“Big data is changing the face of clinical research,” says Forrest. “This approach includes millions of people — the scale is unprecedented — and it fully honors the patient perspective. Research will be faster, cheaper, better.”
PCORnet is the flagship program of the Patient-Centered Outcomes Research Institute (PCORI), an independent nonprofit that was congressionally authorized by the Affordable Care Act. PEDSnet is one of 13 clinical data research networks under PCORnet.
PCORI has been a major, national sponsor for electronic health record-fueled research that also involves patient and family input. PCORnet covers dozens of research networks that study specific populations and diseases. PEDSnet, which also receives funding from the National Institutes of Health and other entities, focuses on childhood diseases. GLEAN will study pediatric kidney disease, using data from PEDSnet and NephCure.
Mining Electronic Health Records
The networks rely on hospitals’ electronic health records (EHRs) to gather data. Each time patients visit the doctor, their diagnosis and any procedures they receive are recorded in their EHR under a special code. Researchers can sort and analyze the data by patient demographics such as age, gender, code and outcome — without names attached. That information is combined with answers patients and families report to get the full picture of which treatment is most effective.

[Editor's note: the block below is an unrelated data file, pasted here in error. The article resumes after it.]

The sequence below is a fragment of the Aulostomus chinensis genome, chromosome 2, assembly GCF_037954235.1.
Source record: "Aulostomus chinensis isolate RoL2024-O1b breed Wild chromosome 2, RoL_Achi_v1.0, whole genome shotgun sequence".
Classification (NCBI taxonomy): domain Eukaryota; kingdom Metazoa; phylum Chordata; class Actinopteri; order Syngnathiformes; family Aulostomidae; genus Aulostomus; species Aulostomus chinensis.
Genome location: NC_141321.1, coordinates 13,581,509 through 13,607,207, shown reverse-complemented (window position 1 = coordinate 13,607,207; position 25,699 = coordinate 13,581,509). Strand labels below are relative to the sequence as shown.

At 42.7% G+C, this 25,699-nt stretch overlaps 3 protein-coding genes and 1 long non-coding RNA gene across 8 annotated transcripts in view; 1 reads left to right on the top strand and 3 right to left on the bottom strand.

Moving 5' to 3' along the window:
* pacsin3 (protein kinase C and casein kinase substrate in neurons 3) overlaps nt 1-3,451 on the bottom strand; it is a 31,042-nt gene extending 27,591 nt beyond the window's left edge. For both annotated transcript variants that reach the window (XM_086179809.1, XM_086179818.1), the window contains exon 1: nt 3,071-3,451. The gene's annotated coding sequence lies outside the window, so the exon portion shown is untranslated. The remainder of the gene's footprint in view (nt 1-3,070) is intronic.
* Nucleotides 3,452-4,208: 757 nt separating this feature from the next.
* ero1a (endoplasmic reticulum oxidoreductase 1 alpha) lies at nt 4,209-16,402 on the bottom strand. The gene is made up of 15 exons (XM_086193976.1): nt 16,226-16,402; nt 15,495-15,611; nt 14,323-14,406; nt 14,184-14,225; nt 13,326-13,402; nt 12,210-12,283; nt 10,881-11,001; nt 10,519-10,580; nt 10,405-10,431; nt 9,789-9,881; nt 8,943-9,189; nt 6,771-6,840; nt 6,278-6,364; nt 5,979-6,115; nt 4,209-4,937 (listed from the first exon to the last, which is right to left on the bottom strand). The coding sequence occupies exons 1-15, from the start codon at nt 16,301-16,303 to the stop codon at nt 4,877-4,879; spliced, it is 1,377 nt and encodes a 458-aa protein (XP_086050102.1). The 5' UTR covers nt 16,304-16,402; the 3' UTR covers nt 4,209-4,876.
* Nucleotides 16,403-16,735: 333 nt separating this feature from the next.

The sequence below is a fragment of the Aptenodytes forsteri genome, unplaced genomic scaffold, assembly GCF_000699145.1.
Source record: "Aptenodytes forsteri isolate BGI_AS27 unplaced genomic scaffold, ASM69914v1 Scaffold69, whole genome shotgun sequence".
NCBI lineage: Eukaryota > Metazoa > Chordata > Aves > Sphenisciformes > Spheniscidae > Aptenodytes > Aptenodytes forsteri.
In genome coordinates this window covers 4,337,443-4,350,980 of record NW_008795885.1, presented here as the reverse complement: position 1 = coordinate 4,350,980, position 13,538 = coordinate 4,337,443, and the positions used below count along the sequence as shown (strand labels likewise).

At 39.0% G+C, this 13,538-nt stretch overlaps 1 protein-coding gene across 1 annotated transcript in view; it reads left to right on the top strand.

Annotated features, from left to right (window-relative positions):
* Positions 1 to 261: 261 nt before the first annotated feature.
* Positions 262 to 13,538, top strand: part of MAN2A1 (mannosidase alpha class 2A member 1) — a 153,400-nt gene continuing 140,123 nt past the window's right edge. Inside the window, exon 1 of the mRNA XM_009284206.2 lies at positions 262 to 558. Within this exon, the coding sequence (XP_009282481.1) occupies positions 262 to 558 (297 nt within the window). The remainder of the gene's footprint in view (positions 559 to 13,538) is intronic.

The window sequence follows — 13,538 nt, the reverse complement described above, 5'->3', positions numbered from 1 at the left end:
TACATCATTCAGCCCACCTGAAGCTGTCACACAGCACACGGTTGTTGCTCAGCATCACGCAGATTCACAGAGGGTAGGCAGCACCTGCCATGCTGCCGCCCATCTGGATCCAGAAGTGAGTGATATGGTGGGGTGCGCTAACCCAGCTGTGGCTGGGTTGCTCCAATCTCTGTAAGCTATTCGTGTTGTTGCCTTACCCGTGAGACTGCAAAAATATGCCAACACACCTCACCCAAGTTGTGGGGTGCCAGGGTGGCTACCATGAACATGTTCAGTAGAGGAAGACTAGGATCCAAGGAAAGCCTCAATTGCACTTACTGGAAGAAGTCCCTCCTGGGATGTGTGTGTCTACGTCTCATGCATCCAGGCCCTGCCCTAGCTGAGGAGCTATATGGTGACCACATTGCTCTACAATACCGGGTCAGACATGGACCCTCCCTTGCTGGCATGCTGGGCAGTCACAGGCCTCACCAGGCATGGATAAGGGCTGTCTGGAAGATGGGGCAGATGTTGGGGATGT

Within PEDSnet is a CHOP-led research network dedicated to pediatric kidney disease, headed by two of McKenzie’s nephrologists, Michelle Denburg, MD, MSCE, and Susan Furth, MD, PhD, chief of the Division of Nephrology, and in collaboration with doctors from the seven other PEDSnet institutions.
“By establishing the Glomerular Disease Learning Network, which we call GLEAN, our goal is to discover what treatments have been the most successful in real-world settings to prevent the progression of kidney disease,” says Denburg. “Because we can capture data on millions of children, the potential is powerful.”
For GLEAN research, only medical information on children with certain diagnoses, as identified by diagnosis codes, would be included — no names or personal information. GLEAN is also partnering with another kidney-disease network, the NephCure Kidney Network, which includes patients of all ages, to further broaden its reach.